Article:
Remember the good old days when talking was so rewarding? It’s been 10 years now since I retired and took part in one of the most stimulating and rewarding experiences of my adult life. Yep, it was the indy referendum campaign of 2014.

I was full of hope and confidence for the future and now approaching the 10-year anniversary, I’m full of despair and cynicism at the utter waste of opportunities we can lay squarely at the SNP’s feet. Feet that appear mired in clay if not in concrete.

There’s no chance of me voting for the original and blue Tories – although at least you know what they stand for.

There’s no chance of me voting for the red Tories – they stand for different things at different times of different weeks.

And I’ve got to ask myself, like so many friends and acquaintances, what’s the point of voting SNP?

Lesley Riddoch’s concluding remarks in her piece “PMQs exposes farce at Westminster – the SNP need a strategy if they’re to remain” perhaps says it all: “SNP elected members shouldn’t cushion themselves from the buzz on the streets – unless some common strategy is forthcoming soon, activists themselves will openly doubt that the SNP can hold anyone’s feet to the fire.” I can safely say, in the case of this activist, that’s already happened.

Yep, it’s good to talk – no, it’s IMPORTANT to talk – but I wonder how big a minority I’m in that wants action on independence rather than merely talking about irritating the Westminster establishment?
Iain Bruce

I WONDER if the fact that the new Hate Crime Legislation comes into force on April 1 is deliberate or simply an amusing coincidence.

I understand that there will be a large number of third-party reporting centres – in Paisley and Renfrewshire, it appears that the council’s libraries are the place to go. This is a welcome innovation, as the local Police Scotland office in Paisley town centre is one of those recently earmarked for closure. As far I am aware, Paisley – unlike Glasgow – does not have a local sex shop in which to report crime.

As a football supporter, I am looking forward to the next Old Firm visit to St Mirren Park, so that after the game, regardless of the result, I will be able to visit my local library and report some of the 1500 away supporters for the singing of various sectarian songs. My local MSP, who voted for this nonsensical legislation, is more than likely to be in attendance and will hopefully be willing and able to corroborate my complaint.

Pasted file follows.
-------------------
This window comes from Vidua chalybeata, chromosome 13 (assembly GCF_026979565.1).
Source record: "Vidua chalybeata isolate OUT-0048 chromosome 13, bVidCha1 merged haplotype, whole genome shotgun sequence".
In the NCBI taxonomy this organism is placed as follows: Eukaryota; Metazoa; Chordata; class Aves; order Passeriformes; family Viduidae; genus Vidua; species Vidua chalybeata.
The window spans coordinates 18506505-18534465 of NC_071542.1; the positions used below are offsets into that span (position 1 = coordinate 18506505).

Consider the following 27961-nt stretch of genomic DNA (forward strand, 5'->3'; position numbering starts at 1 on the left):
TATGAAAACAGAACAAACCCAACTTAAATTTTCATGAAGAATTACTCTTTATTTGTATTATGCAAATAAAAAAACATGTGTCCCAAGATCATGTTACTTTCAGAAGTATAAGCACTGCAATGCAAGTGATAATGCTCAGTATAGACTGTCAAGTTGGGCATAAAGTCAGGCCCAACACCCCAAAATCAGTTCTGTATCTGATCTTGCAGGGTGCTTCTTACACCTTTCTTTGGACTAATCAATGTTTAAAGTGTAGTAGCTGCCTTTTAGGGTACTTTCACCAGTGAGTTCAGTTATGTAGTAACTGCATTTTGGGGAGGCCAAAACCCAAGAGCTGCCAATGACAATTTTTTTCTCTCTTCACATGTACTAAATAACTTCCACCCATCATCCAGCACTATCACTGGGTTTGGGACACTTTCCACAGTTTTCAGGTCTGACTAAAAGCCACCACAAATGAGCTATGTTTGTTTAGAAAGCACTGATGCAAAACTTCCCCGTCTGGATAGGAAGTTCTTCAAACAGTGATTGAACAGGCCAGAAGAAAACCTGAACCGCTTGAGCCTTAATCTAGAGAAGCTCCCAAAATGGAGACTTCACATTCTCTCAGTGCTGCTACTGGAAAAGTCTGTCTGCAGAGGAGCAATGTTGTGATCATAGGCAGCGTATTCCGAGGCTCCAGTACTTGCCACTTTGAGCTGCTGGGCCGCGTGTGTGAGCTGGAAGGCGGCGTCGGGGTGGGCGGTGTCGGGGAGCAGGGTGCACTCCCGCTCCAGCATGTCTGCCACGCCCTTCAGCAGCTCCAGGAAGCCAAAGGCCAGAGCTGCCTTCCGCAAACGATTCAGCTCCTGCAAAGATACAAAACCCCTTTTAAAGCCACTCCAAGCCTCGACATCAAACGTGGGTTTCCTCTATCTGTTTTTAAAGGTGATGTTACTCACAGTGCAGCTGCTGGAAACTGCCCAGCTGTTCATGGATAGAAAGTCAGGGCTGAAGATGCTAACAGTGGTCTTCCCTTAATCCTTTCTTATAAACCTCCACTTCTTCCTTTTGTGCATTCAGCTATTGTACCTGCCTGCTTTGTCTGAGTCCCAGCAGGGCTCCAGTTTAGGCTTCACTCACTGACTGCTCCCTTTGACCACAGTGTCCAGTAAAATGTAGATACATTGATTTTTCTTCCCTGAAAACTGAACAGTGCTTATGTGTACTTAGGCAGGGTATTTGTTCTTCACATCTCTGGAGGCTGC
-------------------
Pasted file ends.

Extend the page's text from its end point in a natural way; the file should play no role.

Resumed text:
The stadium has a state-of-the-art CCTV system and I fully expect the police to examine the footage in great detail – all two hours of it – and identify each of the individual culprits and prosecute them under this new legislation. The fact that the courts and prisons are currently overwhelmed should not be considered relevant.

This may seem a wholly unrealistic demand – but surely I should have the right to expect legislation, however daft, to be enforced by the police now that they are to be freed from investigating many more “minor” offences.
Brian Lawson

WHEN I try to make the case for independence to undecided friends, I run through the benefits, quoting Scotland The Brief and other well-known facts making the case.

I try to keep away from “if only we had the levers” and “one hand tied behind our backs”. When it comes to the “we will be better off” part, some – not all – ask the very simple question of how much better off?

Not so much money in the pocket, more to do with taking everything into account. How much more money would the Scottish Government have if independent, in pounds?

Taking our oil, gas, wind and sea energy revenue, the whisky trade – all our assets added up – what will the benefit in pounds to Scotland be?

Remembering to take away a big chunk of the block grant.

Or, as I suspect, there isn’t a figure or is one too complicated to publish.

A simple question asked – can someone help me to answer that question? THAT’S what they want to know.
Ken McCartney

SURPRISE, surprise, Michael Matheson has been found to be in breach of the Code of Conduct. Was there ever any doubt that this would be the outcome and that a fair investigation involving SNP politicians is as likely as finding a needle in a haystack?

Serious questions must be asked of the IT department, given it knew about this in January 2023. Why was this not investigated then and EE challenged regarding the size of the bill?

The National: Douglas Ross speaking at the Scottish Conservatives party conference

The hypocrisy of opposition politicians, especially the Tories, is astounding. Douglas Ross (above) forgets to declare earnings from his third job while his Tory colleagues have appropriated billions down south. They received no punishment whatsoever, as opposed to this total witch hunt against Michael for £11,000.

There was no shock and horror when Liz Truss took her PM pension after a few weeks in post with no call for her to do the right thing and refuse it. However, there is plenty of shouting and double standards about whether or not Michael takes his Cabinet Secretary pension despite many years of service.

If there was ever any doubt the state is fearful of Scottish independence, the victimisation of Michael Matheson and Nicola Sturgeon – costing the public a small fortune – proves it.

They will do anything to try to discredit the SNP and our best politicians no matter the cost to the public. This is desperation, pure and simple, and just highlights the mass corruption at Westminster even more.

The majority do not see this as a critical issue and the only folk interested are those who see a grave injustice and those who aim to justify their hypocrisy.
Lorraine Alexander